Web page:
Home Articles Despite spectre of big tax, mining goes boom with jobs

Despite spectre of big tax, mining goes boom with jobs

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We suspect the mining industry doth protest too much.

Six months ago, it was up in arms over the government’s tax on profits, claiming that the measures would undermine confidence and inhibit industry investment.

This month, the Advantage Job Index for August found mining and engineering outperformed all other sectors, recording a 30 percent increase in new job advertisements over the past six months.

“Since the Henry Tax Review recommendations were released in January, miners have not curbed their hiring activities in anticipation of a tax on profits,”  said Robert Olivier, director of global market intelligence for Advantage Resourcing. “In fact, they have done quite the opposite. They’ve hit the employment button hard to meet surging global demand.”

Olivier said the mining industry typically hires contractors rather than permanent employees, so they have more flexibility to match labour demand with project wins, without the additional costs and responsibilities of full-time employees. He said the bump in jobs is consistent with recent trade data that shows the mining boom is in full swing.

“Any suggestion that a mining tax could bring the sector undone when all the indicators confirm the sector is booming seems a bit self-serving to me,” Mr Olivier said.

Under the government’s proposal, the 40 percent “super profits” tax would take effect in July 2012. Some financial observers say the tax would thin out mining mergers and acquisitions. And there’s always the question of whether the tax reforms will survive Canberra’s shifting landscape.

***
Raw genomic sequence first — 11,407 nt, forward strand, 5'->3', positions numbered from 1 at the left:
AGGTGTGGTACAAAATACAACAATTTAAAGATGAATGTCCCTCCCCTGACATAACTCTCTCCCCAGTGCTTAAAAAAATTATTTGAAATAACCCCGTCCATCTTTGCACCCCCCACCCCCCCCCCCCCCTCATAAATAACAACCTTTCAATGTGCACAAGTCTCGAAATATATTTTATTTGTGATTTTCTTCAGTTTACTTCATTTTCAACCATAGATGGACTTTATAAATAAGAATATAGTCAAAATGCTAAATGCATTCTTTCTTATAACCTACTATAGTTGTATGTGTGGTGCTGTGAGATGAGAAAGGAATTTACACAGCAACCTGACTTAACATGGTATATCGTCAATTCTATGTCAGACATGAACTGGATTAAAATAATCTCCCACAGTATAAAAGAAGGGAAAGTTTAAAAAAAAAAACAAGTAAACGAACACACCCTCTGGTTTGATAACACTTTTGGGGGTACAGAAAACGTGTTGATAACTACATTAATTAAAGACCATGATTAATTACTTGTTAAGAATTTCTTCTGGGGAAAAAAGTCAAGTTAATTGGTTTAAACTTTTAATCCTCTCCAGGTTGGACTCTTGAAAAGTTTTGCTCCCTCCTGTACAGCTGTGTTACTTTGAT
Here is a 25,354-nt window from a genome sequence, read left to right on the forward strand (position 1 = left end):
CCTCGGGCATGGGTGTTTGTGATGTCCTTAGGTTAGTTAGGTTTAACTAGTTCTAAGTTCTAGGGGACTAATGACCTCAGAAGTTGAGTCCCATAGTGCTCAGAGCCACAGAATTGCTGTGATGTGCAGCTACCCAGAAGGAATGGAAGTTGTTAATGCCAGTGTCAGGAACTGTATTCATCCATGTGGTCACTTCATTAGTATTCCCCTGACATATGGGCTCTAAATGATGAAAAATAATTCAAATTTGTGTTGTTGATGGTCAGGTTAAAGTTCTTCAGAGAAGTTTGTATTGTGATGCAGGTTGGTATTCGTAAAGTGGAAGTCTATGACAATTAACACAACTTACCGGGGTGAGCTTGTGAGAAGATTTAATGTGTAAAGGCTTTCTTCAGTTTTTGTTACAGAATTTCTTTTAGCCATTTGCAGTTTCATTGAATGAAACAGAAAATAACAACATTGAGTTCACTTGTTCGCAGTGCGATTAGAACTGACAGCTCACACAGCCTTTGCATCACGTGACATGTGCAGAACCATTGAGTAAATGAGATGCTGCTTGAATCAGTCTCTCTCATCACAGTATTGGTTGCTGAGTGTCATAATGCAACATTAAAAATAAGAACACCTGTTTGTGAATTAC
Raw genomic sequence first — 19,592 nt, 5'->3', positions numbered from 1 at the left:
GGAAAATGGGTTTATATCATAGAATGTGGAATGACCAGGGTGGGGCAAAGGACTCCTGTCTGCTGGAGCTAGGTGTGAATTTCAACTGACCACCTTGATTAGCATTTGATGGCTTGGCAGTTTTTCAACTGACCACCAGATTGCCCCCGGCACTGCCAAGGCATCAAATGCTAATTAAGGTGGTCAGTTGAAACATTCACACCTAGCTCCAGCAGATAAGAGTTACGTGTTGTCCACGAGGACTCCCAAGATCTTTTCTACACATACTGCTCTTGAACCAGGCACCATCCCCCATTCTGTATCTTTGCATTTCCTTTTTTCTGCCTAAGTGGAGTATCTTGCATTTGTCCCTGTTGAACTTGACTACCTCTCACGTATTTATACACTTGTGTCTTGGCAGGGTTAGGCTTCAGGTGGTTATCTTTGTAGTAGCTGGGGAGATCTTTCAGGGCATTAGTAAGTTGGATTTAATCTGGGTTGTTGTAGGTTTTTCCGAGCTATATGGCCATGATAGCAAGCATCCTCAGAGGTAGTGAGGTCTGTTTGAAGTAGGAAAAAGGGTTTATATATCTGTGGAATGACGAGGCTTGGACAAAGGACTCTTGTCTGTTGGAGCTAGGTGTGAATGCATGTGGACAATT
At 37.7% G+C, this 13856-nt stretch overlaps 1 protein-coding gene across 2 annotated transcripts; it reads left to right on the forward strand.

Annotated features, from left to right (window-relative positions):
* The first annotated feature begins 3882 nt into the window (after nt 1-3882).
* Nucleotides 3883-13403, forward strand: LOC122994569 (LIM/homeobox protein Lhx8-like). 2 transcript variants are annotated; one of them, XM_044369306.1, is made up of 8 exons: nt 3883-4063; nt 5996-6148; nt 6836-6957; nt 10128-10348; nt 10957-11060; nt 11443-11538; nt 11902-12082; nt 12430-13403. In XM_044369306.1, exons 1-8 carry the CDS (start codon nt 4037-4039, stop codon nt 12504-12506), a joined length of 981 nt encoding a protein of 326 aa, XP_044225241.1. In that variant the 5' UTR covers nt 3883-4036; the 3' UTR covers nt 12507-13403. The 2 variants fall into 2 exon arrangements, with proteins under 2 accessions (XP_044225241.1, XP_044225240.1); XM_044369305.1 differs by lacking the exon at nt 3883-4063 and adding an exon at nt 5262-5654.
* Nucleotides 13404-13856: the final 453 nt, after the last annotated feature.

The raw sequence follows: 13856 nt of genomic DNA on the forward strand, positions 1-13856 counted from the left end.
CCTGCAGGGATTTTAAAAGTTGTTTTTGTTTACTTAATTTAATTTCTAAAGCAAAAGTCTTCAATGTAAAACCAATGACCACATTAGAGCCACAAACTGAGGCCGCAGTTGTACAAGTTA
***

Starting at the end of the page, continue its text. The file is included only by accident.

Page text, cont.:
Nationally the Advantage Job Index found jobs were up by 2.8 percent from the previous month, with the legal profession being the standout performer at 9.5 percent.

The index indicated that the hospitality and tourism sector expects a good season, with job numbers up 7.2 percent, albeit in the temporary and casual categories.

Olivier said the strong number in the legal profession is a good indicator that businesses are more confident of a strengthening economy.

“As we saw during the GFC, when the economy is performing poorly, law firms can be ruthless in culling employee numbers as a cost-cutting strategy rather than adopting employee retention strategies such as flexible working hours and pay freezes. By the same token, as the economy improves they quickly respond with an increase in employment to meet increased demand.”

Olivier said the August Advantage Job index indicates employers are over Canberra’s political paralysis and much focused on to getting back to business.

“But nor are they taking any chances,” he said. “Yes, they are hiring, but they’re hedging their bets on the final outcome of the election, favouring temporary (5.2 percent) over full-time (2.2 percent) appointments.

“No doubt they will firm up their recruitment strategies when then there is a definite outcome in Canberra.”

Image by Tamsin Slater

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